Thursday, March 19, 2015

ARC Review: Nightbird

Title: Nightbird
Author: Alice Hoffman
Publisher: Wendy Lamb Books
Publication Date: March 10, 2015
Rating: ☆☆☆
An enchanting novel from bestselling author Alice Hoffman: a charmed New England village, a family secret, and a friendship destined to defeat a witch.

"Some things could only be found in Sidwell it seemed: pink apples, black owls, and my brother, James."

Twelve-year-old Twig's town in the Berkshires is said to hide a winged beast, the Monster of Sidwell, and the rumors draw as many tourists as the town's famed Pink apple orchards. Twig lives on the orchard with her mysterious brother James and her reclusive mother, a baker of irresistible apple pies. Because of a family secret - an ancient curse - Twig has had to isolate herself from other kids. Then a family with two girls, Julia and Agate, moves into the cottage next door. They are descendants of the witch who put the spell on Twig's family. But Julia turns out to be Twig's first true friend, and her ally in trying to undo the curse and smooth the path to true love for Agate and James.

My Review

Nightbird is a middle grade novel by bestselling author, Alice Hoffman. Before reading this book, I'd never read anything by Ms. Hoffman before, which is kind of shocking when you consider the fact that she's written so many books and has had so many bestsellers. Unfortunately, I wasn't too impressed with Nightbird, Ms. Hoffman's first middle grade novel, and I don't know how I feel about possibly reading more books by her.

I had a hard time connecting with one of the stories in Nightbird, and unfortunately, that story was the main part of the plot - Twig's tale about the Sidwell Monster and her life. While the plot of Twig's story was both cutesy and serious, I felt like it wasn't very engaging. There were many times that the narration felt stiff and boring.

I've already mentioned that the narration was dull, but I did not mention that Twig's voice just didn't feel like a middle grade voice to me. When I read middle grade, I want to feel that excitement of a preteen, but I just didn't feel that at all with this book. Twig's definitely very mature for her age due to family circumstances, and I think that makes her sound more like an adult instead of a kid. I just keep thinking that a lot of middle grade readers would pick up on this and feel an extreme disconnect to Twig and the novel.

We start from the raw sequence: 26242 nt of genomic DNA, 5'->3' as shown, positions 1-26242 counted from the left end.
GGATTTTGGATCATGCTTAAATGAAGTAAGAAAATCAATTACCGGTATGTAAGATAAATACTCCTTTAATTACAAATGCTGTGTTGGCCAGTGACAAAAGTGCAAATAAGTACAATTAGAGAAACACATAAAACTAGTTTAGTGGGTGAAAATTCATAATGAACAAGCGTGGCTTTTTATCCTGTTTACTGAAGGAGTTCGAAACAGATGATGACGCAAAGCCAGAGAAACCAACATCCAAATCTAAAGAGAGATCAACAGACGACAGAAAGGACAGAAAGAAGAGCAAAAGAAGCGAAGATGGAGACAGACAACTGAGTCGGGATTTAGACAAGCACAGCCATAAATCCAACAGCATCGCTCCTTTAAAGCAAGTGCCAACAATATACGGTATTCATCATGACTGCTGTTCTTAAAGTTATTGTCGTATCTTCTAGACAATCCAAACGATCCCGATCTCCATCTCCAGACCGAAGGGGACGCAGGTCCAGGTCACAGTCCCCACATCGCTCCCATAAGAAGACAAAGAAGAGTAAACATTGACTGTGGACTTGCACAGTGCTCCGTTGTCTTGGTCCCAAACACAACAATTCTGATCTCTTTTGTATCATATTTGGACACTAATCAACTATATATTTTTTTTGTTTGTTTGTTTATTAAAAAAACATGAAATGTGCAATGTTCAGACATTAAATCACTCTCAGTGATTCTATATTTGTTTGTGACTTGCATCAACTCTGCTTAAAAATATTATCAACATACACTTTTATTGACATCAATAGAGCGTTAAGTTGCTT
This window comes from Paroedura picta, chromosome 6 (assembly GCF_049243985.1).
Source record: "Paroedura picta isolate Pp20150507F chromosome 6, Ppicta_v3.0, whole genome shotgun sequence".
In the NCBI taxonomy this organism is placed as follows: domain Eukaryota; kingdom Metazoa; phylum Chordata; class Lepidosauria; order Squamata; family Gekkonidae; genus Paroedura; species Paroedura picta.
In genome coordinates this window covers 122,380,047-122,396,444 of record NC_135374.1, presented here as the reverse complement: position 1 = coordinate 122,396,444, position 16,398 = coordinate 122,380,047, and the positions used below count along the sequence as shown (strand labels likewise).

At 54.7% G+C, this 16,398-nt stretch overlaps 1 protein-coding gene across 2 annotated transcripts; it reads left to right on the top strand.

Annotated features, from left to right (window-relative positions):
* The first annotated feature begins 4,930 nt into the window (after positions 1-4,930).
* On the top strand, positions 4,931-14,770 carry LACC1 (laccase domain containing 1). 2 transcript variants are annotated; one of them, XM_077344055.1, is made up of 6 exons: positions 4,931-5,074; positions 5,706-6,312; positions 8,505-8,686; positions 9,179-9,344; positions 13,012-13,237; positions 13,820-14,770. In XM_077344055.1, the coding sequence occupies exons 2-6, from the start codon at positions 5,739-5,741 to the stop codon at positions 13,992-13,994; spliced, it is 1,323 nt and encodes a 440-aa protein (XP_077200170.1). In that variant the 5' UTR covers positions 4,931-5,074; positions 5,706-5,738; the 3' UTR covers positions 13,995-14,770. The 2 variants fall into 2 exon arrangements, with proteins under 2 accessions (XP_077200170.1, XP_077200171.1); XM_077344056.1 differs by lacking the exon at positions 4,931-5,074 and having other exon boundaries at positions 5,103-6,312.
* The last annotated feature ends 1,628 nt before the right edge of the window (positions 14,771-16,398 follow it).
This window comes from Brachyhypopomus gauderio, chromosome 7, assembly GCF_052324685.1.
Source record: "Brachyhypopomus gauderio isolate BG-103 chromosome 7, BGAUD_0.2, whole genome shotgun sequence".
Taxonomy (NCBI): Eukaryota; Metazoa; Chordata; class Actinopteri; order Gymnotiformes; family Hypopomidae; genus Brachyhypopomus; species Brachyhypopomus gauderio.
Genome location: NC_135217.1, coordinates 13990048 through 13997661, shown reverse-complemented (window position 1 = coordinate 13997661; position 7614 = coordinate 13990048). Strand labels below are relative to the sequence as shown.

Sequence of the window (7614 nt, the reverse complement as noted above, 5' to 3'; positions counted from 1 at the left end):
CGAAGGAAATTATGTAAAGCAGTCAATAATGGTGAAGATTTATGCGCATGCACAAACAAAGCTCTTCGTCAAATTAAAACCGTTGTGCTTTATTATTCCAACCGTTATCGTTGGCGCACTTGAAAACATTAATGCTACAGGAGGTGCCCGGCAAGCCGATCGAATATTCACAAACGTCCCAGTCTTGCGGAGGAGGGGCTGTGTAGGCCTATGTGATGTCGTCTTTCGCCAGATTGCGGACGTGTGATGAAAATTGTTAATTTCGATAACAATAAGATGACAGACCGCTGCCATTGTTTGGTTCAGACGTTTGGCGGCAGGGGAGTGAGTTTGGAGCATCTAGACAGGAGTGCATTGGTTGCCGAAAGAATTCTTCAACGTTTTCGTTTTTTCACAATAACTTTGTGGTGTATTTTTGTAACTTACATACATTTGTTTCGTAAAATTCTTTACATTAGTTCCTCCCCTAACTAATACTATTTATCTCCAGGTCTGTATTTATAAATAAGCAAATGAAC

The book did pick up a little at the end, and I really enjoyed the last two chapters, especially because the ending is quite satisfying and heart-warming. I just wish the rest of the book would have had the same feel to it. All in all, it wasn't a terrible read, but when I see something labeled as magical realism, I really want to feel that perfected hybrid balance of real world and fantasy.

Was this the book for me? No, but I can see this one being treasured by kids for years to come because of the light fantastical elements and somewhat intriguing plot. I would recommend this to middle grade readers who are very comfortable with reading magical realism. I'd also recommend this to middle school English/ELA teachers because I can see a lot of benefit to using this book in class to teach about magical realism, prejudice, family values, and friendship.

About Alice Hoffman

Alice Hoffman is the author of more than thirty bestselling works of fiction, including Practical Magic, also a major motion picture with Sandra Bullock and Nicole Kidman; Here On Earth, an Oprah Book Club selection; the highly praised historical novel The Dovekeepers; and, most recently, The Museum of Extraordinary Things.

Her books for teens include Green Angel, Green Witch, Incantation, The Foretelling, and Aquamarine, also a motion picture with Emma Roberts.


  1. Oh, this is next up on my Netgalley pile, and now I'm a bit nervous! I have never read anything by Alice Hoffman either, so I really have no idea how I'll like it. Great review Erin!

    1. Oh no! Don't be nervous! I just have really high expectations when it comes to middle grade because I review them from a more educational standpoint. I want to make sure that kids will read them if they are assigned.

      Thanks, Gabs! :)


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